The anecdotes belie Tucker’s claim that he’s not a groupthink partisan. Any story about a conservative suggests that their flaws are minor ones. Jerry Falwell (the man who blamed the ACLU, gays, and feminists for 9/11 — though Tucker never tells us this)? He likes to brag about the celebrities he’s friends with, like Geraldo Rivera. Fritz Hollings, a Democrat from South Carolina, Tucker loves, just loves, and he tells us all the charming anecdotes of Hollings’ boorish behavior, then chimes in with accolades of love for convicted Democrat representative James Trafficant.
See? Conservative are just slightly flawed decent people who offend through their love and enthusiasms. The people on the left are all criminals, psychopaths, and lazy Negroes.
Bushwacked, by Molly Ivins and Lou Dubose, Read by Molly Ivins, 2003
This is a much harder book to listen to than the first. Partly because Ivins and Dubose do actual research and investigate real people and the effects bad policies have on their lives which sometimes makes the book a bit arcane and wonkish. But more so because reading about how in order to maximize a tax break for big corporations, the Bush administration cut 500,000 of the poorest Americans from the federal program providing assistance in paying winter heating bills, is not enjoyable reading. It’s infuriating and it’s depressing.
The introduction includes Ivins and Dubose's preferred set up "If ya'll had read the first book, we wouldn't had to have written this one." By which they mean, had all of America read their book Shrub, which explained all the terrible policies Bush supported and enacted while governor of Texas, he would never have gotten as far as he has. I suspect a third book will grace the shelves someday, but what’s the point really? We’re on to a second term now, there’s no higher office to tempt him away from making us all so miserable.
As the authors slowly makes their way through individual, normal American cases, the effect is a chilling, moving, denunciatory indictment of the government "of the corporations, by the corporations, and for the corporations" of which George W. Bush is just the shiteating grin. At every step of your life and your day, a corporation is there angling for preferential governmental treatment. Cash and carry government is her term for this and it fits. Education? Textbook and testing companies write the No Child Left Behind laws. The FDA? Meat packers and chicken growers have lobbied the agency into a toothless weakling. The EPA? Monsanto and any other chemical corporations have gutted them.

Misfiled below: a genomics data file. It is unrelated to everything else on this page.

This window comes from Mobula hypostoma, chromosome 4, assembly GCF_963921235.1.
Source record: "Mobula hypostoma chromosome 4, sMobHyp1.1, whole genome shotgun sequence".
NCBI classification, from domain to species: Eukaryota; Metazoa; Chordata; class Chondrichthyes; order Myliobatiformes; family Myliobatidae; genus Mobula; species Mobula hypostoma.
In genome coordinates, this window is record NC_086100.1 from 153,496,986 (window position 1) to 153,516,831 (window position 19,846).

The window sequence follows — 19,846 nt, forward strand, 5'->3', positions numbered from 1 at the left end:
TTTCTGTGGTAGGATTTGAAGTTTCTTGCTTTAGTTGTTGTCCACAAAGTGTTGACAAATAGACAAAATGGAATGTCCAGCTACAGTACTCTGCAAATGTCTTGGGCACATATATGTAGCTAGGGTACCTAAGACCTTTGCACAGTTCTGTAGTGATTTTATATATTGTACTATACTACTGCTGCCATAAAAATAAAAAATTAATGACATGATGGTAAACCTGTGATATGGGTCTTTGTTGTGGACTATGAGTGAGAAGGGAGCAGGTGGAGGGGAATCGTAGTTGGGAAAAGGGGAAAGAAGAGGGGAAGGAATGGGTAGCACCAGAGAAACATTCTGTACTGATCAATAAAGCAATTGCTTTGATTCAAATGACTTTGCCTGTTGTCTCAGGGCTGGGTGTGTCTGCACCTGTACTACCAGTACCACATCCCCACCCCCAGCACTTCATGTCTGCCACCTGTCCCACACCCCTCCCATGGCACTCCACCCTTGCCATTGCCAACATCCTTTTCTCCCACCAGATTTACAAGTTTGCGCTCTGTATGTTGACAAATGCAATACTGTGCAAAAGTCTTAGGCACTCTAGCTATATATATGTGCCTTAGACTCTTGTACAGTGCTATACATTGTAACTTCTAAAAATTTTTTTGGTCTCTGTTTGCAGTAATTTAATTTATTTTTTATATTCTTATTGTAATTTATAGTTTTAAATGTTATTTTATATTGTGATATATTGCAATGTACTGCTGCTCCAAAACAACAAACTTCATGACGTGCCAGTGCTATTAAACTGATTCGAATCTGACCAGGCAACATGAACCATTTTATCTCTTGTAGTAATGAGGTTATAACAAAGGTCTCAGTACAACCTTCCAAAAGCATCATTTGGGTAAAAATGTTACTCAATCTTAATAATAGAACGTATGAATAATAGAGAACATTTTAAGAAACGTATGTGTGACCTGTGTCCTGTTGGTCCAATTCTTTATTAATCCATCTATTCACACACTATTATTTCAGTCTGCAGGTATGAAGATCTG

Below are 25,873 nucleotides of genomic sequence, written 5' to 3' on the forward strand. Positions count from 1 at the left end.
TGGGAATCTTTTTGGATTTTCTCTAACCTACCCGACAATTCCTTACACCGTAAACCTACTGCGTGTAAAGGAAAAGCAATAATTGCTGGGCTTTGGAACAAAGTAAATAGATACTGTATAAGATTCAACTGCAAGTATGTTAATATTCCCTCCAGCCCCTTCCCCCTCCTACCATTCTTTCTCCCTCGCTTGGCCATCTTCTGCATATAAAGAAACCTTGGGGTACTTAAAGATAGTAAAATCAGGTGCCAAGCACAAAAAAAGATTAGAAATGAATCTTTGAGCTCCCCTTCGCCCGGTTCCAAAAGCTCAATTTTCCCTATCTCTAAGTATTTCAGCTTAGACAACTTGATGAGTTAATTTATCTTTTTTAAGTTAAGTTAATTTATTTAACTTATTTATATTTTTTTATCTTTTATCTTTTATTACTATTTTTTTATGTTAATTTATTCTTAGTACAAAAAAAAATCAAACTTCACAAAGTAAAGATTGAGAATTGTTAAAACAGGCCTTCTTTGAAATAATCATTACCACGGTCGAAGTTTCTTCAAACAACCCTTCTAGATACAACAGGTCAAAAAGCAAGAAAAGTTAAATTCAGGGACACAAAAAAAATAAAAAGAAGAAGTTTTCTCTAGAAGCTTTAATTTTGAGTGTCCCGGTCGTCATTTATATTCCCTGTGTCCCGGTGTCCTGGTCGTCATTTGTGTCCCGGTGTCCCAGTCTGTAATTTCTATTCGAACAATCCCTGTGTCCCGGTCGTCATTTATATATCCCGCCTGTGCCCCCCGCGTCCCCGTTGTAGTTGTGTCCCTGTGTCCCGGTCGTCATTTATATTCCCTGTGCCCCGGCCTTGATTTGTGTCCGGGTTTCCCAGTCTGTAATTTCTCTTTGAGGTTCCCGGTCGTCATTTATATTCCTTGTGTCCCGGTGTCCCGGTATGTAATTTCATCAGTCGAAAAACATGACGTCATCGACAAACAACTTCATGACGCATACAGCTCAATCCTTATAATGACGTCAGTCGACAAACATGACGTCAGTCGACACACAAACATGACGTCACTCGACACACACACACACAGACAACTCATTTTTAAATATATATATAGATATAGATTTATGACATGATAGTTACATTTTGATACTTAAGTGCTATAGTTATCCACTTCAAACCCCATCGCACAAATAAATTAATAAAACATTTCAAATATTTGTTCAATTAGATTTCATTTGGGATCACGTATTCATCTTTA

What is refreshing about Ivins and Dubose's book is they don't rely simply on Republicans bad/Democrats good dichotomy. They hold Clinton's feet to the fire and call out his green-looking activities when they're really PR stunts. At the same time, they give us the historical beginnings of current problems, organizing pro-business powers dating back to Reagan and before. What is different is just how pro-business the Bush administration has been in comparison to those previous. At every department, at every level, Bush political appointees have been former lobbyists for business interests in those fields. The sheer weight of fact makes the book compelling, if horrifying.
What makes the case even worse is that I found out after I started listening that the book in question isn’t even the complete book. It’s an abridgement. The mind boggles at what more there could be, but there always seems to be more. As an improvement upon the terrible John Ashcroft at Justice, Bush nominates Alberto Gonzales, the man who authored legal memos calling the Geneva Conventions outdated and quaint. It’s as if there were no limit to what they are willing to try to pull, and Ivins and Dubose investigate it and make it easy to follow, using humor as a weapon.
But perhaps the most telling accounting of the effects of Bush's policies is what the Texas government has done since Bush was "elected" president. They have killed his faith-based programs, rolled back his state tax cuts, altered his ardently pro-business regulation guttings, and have worked time and again to revert to what preceded this idiot's reign of error. To help this noble work along, the work we will all have come 2009, Ivins and Dubose end the book with a list of ways to reform the government.
As human beings are forever devious, forever looking for ways to skirt rules and laws, I have to say that I support four-square their notion of perpetual reform. It sounds like hard work (and it is), but constantly trying to make government more accountable, more efficient, more fair, and more democratic is the business of every single person who lives here, paying the taxes and reaping the benefits. That light at the end of the tunnel may seem harder and harder to see these days, but Ivins and Dubose have enough optimism for the book to end with infectious hopefulness to spare.